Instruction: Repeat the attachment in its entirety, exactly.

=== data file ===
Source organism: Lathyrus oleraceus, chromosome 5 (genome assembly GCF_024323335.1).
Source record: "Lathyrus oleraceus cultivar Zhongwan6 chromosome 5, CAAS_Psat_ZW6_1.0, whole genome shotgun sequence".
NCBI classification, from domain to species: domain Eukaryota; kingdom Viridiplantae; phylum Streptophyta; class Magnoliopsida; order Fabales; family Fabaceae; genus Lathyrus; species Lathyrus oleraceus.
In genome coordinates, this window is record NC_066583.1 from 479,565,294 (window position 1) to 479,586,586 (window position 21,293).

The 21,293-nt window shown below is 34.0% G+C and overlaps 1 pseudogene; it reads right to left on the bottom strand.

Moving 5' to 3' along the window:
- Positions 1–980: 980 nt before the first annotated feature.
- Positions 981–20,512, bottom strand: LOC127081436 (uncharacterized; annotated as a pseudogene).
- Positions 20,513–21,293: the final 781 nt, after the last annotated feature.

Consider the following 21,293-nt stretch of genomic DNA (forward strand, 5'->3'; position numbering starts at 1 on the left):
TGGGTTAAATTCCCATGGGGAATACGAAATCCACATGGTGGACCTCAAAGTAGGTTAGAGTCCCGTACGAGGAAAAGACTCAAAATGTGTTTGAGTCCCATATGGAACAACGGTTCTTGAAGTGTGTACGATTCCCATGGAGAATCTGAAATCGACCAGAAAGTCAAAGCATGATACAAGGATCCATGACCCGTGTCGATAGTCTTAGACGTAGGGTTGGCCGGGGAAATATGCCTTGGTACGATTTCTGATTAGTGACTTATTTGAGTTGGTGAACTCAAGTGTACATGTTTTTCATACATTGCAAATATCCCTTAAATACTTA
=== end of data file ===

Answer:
Source organism: Lathyrus oleraceus, chromosome 5 (genome assembly GCF_024323335.1).
Source record: "Lathyrus oleraceus cultivar Zhongwan6 chromosome 5, CAAS_Psat_ZW6_1.0, whole genome shotgun sequence".
NCBI classification, from domain to species: domain Eukaryota; kingdom Viridiplantae; phylum Streptophyta; class Magnoliopsida; order Fabales; family Fabaceae; genus Lathyrus; species Lathyrus oleraceus.
In genome coordinates, this window is record NC_066583.1 from 479,565,294 (window position 1) to 479,586,586 (window position 21,293).

The 21,293-nt window shown below is 34.0% G+C and overlaps 1 pseudogene; it reads right to left on the bottom strand.

Moving 5' to 3' along the window:
- Positions 1–980: 980 nt before the first annotated feature.
- Positions 981–20,512, bottom strand: LOC127081436 (uncharacterized; annotated as a pseudogene).
- Positions 20,513–21,293: the final 781 nt, after the last annotated feature.

Consider the following 21,293-nt stretch of genomic DNA (forward strand, 5'->3'; position numbering starts at 1 on the left):
TGGGTTAAATTCCCATGGGGAATACGAAATCCACATGGTGGACCTCAAAGTAGGTTAGAGTCCCGTACGAGGAAAAGACTCAAAATGTGTTTGAGTCCCATATGGAACAACGGTTCTTGAAGTGTGTACGATTCCCATGGAGAATCTGAAATCGACCAGAAAGTCAAAGCATGATACAAGGATCCATGACCCGTGTCGATAGTCTTAGACGTAGGGTTGGCCGGGGAAATATGCCTTGGTACGATTTCTGATTAGTGACTTATTTGAGTTGGTGAACTCAAGTGTACATGTTTTTCATACATTGCAAATATCCCTTAAATACTTA